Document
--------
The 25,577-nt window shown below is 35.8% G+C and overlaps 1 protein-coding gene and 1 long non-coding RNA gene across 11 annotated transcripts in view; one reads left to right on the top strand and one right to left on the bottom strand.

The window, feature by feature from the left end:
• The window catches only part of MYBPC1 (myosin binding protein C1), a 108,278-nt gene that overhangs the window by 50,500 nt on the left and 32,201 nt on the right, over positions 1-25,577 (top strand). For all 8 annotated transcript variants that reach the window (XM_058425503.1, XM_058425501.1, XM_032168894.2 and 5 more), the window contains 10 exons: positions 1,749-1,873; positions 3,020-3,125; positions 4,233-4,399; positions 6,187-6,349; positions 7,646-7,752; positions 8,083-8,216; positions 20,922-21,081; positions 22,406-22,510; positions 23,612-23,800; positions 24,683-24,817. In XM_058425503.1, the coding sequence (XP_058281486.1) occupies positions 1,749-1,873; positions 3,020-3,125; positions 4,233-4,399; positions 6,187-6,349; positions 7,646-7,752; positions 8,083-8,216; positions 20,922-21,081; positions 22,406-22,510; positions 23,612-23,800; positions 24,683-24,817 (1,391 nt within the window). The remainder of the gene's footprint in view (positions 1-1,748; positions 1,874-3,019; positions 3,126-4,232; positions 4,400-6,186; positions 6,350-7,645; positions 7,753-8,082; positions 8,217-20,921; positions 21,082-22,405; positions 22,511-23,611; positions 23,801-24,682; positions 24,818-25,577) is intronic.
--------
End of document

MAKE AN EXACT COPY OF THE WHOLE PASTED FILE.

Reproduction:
The 25,577-nt window shown below is 35.8% G+C and overlaps 1 protein-coding gene and 1 long non-coding RNA gene across 11 annotated transcripts in view; one reads left to right on the top strand and one right to left on the bottom strand.

The window, feature by feature from the left end:
• The window catches only part of MYBPC1 (myosin binding protein C1), a 108,278-nt gene that overhangs the window by 50,500 nt on the left and 32,201 nt on the right, over positions 1-25,577 (top strand). For all 8 annotated transcript variants that reach the window (XM_058425503.1, XM_058425501.1, XM_032168894.2 and 5 more), the window contains 10 exons: positions 1,749-1,873; positions 3,020-3,125; positions 4,233-4,399; positions 6,187-6,349; positions 7,646-7,752; positions 8,083-8,216; positions 20,922-21,081; positions 22,406-22,510; positions 23,612-23,800; positions 24,683-24,817. In XM_058425503.1, the coding sequence (XP_058281486.1) occupies positions 1,749-1,873; positions 3,020-3,125; positions 4,233-4,399; positions 6,187-6,349; positions 7,646-7,752; positions 8,083-8,216; positions 20,922-21,081; positions 22,406-22,510; positions 23,612-23,800; positions 24,683-24,817 (1,391 nt within the window). The remainder of the gene's footprint in view (positions 1-1,748; positions 1,874-3,019; positions 3,126-4,232; positions 4,400-6,186; positions 6,350-7,645; positions 7,753-8,082; positions 8,217-20,921; positions 21,082-22,405; positions 22,511-23,611; positions 23,801-24,682; positions 24,818-25,577) is intronic.